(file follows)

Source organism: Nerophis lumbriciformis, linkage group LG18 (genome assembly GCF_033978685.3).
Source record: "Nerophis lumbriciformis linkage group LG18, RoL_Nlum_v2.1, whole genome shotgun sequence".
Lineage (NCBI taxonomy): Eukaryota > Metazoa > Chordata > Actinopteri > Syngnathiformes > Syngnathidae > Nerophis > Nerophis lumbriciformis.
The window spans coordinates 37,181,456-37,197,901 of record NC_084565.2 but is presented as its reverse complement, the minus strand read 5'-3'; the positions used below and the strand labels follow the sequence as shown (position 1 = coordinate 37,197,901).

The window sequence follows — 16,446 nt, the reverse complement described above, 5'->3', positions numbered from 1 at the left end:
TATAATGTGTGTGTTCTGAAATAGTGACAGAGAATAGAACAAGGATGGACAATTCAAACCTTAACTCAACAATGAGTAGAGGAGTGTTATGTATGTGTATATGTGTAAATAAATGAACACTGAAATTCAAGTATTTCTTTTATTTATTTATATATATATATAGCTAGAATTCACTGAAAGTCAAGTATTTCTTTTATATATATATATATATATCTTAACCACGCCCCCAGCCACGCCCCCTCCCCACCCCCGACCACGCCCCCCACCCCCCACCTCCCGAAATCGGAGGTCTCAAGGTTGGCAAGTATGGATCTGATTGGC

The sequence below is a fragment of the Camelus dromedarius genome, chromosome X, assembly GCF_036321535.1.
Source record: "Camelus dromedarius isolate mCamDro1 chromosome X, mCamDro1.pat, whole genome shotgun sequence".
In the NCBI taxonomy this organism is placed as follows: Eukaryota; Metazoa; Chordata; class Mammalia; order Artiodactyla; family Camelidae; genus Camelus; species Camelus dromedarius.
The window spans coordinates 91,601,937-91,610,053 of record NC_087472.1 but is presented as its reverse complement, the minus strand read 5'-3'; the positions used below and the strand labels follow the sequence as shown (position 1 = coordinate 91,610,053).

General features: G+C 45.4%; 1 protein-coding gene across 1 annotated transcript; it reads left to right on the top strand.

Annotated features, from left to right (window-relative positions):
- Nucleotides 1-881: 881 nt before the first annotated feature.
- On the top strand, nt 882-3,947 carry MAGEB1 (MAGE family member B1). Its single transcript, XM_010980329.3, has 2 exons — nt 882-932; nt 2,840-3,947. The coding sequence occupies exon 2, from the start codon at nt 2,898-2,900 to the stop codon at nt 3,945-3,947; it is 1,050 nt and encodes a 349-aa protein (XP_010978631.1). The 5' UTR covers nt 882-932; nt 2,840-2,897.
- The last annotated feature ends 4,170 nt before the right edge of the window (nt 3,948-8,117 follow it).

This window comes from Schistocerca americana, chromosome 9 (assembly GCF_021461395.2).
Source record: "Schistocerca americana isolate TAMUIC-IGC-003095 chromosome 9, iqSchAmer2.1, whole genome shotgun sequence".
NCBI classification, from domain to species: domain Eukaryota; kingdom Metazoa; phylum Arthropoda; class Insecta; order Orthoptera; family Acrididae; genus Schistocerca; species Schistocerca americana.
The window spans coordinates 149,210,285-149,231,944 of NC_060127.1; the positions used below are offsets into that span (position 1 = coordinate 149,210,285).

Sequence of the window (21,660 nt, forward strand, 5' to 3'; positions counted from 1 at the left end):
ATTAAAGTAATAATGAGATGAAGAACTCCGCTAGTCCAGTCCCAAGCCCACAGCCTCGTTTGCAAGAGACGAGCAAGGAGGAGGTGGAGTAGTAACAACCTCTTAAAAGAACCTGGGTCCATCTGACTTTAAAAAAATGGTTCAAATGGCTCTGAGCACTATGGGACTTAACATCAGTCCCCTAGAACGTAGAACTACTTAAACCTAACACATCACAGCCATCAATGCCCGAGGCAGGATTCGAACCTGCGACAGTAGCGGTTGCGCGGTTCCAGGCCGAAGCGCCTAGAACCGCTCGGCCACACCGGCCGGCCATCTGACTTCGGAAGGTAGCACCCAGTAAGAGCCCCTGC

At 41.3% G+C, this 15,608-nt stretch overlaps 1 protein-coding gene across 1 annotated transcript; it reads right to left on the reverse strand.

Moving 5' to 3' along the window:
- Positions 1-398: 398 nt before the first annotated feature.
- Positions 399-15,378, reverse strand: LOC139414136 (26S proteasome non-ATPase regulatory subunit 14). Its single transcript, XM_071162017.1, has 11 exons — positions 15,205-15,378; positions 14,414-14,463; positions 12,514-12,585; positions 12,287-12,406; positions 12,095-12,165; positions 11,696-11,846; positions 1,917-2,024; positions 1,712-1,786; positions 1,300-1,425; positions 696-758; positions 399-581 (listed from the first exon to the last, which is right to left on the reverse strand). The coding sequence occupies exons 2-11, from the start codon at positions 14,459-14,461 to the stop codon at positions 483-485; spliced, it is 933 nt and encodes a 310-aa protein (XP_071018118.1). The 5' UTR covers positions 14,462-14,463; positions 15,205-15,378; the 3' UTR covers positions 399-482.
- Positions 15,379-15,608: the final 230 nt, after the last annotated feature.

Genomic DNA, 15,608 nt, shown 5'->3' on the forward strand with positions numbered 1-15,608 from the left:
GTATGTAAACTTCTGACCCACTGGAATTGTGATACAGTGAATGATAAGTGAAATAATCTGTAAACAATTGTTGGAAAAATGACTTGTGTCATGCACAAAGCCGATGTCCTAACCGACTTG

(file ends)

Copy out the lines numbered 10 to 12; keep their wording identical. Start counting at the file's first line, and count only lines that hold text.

The window spans coordinates 91,601,937-91,610,053 of record NC_087472.1 but is presented as its reverse complement, the minus strand read 5'-3'; the positions used below and the strand labels follow the sequence as shown (position 1 = coordinate 91,610,053).

General features: G+C 45.4%; 1 protein-coding gene across 1 annotated transcript; it reads left to right on the top strand.

Annotated features, from left to right (window-relative positions):